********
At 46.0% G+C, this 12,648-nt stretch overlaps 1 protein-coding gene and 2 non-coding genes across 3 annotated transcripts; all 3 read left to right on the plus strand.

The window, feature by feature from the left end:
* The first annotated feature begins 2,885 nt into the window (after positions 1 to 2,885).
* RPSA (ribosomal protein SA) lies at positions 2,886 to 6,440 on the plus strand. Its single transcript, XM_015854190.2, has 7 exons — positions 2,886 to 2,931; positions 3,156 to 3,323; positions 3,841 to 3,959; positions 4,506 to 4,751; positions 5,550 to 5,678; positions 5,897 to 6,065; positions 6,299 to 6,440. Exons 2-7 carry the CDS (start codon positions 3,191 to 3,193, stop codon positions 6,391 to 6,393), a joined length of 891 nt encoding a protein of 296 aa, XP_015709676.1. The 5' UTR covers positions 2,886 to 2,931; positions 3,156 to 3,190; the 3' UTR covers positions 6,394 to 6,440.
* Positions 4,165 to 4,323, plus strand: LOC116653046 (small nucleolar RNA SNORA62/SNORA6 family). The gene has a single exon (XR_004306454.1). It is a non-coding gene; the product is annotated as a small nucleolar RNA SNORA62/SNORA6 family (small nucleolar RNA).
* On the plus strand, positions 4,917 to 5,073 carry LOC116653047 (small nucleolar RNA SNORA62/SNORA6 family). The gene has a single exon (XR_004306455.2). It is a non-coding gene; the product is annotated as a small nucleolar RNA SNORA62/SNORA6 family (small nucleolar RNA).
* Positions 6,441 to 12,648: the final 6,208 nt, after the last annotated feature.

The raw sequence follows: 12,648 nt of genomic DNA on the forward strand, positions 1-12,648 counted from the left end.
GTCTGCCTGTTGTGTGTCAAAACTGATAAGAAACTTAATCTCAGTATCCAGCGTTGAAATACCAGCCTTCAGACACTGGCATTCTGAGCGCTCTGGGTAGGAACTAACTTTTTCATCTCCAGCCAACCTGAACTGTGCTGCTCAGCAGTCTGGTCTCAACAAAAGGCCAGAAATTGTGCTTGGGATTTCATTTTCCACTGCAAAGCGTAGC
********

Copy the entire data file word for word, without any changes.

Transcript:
At 46.0% G+C, this 12,648-nt stretch overlaps 1 protein-coding gene and 2 non-coding genes across 3 annotated transcripts; all 3 read left to right on the plus strand.

The window, feature by feature from the left end:
* The first annotated feature begins 2,885 nt into the window (after positions 1 to 2,885).
* RPSA (ribosomal protein SA) lies at positions 2,886 to 6,440 on the plus strand. Its single transcript, XM_015854190.2, has 7 exons — positions 2,886 to 2,931; positions 3,156 to 3,323; positions 3,841 to 3,959; positions 4,506 to 4,751; positions 5,550 to 5,678; positions 5,897 to 6,065; positions 6,299 to 6,440. Exons 2-7 carry the CDS (start codon positions 3,191 to 3,193, stop codon positions 6,391 to 6,393), a joined length of 891 nt encoding a protein of 296 aa, XP_015709676.1. The 5' UTR covers positions 2,886 to 2,931; positions 3,156 to 3,190; the 3' UTR covers positions 6,394 to 6,440.
* Positions 4,165 to 4,323, plus strand: LOC116653046 (small nucleolar RNA SNORA62/SNORA6 family). The gene has a single exon (XR_004306454.1). It is a non-coding gene; the product is annotated as a small nucleolar RNA SNORA62/SNORA6 family (small nucleolar RNA).
* On the plus strand, positions 4,917 to 5,073 carry LOC116653047 (small nucleolar RNA SNORA62/SNORA6 family). The gene has a single exon (XR_004306455.2). It is a non-coding gene; the product is annotated as a small nucleolar RNA SNORA62/SNORA6 family (small nucleolar RNA).
* Positions 6,441 to 12,648: the final 6,208 nt, after the last annotated feature.

The raw sequence follows: 12,648 nt of genomic DNA on the forward strand, positions 1-12,648 counted from the left end.
GTCTGCCTGTTGTGTGTCAAAACTGATAAGAAACTTAATCTCAGTATCCAGCGTTGAAATACCAGCCTTCAGACACTGGCATTCTGAGCGCTCTGGGTAGGAACTAACTTTTTCATCTCCAGCCAACCTGAACTGTGCTGCTCAGCAGTCTGGTCTCAACAAAAGGCCAGAAATTGTGCTTGGGATTTCATTTTCCACTGCAAAGCGTAGC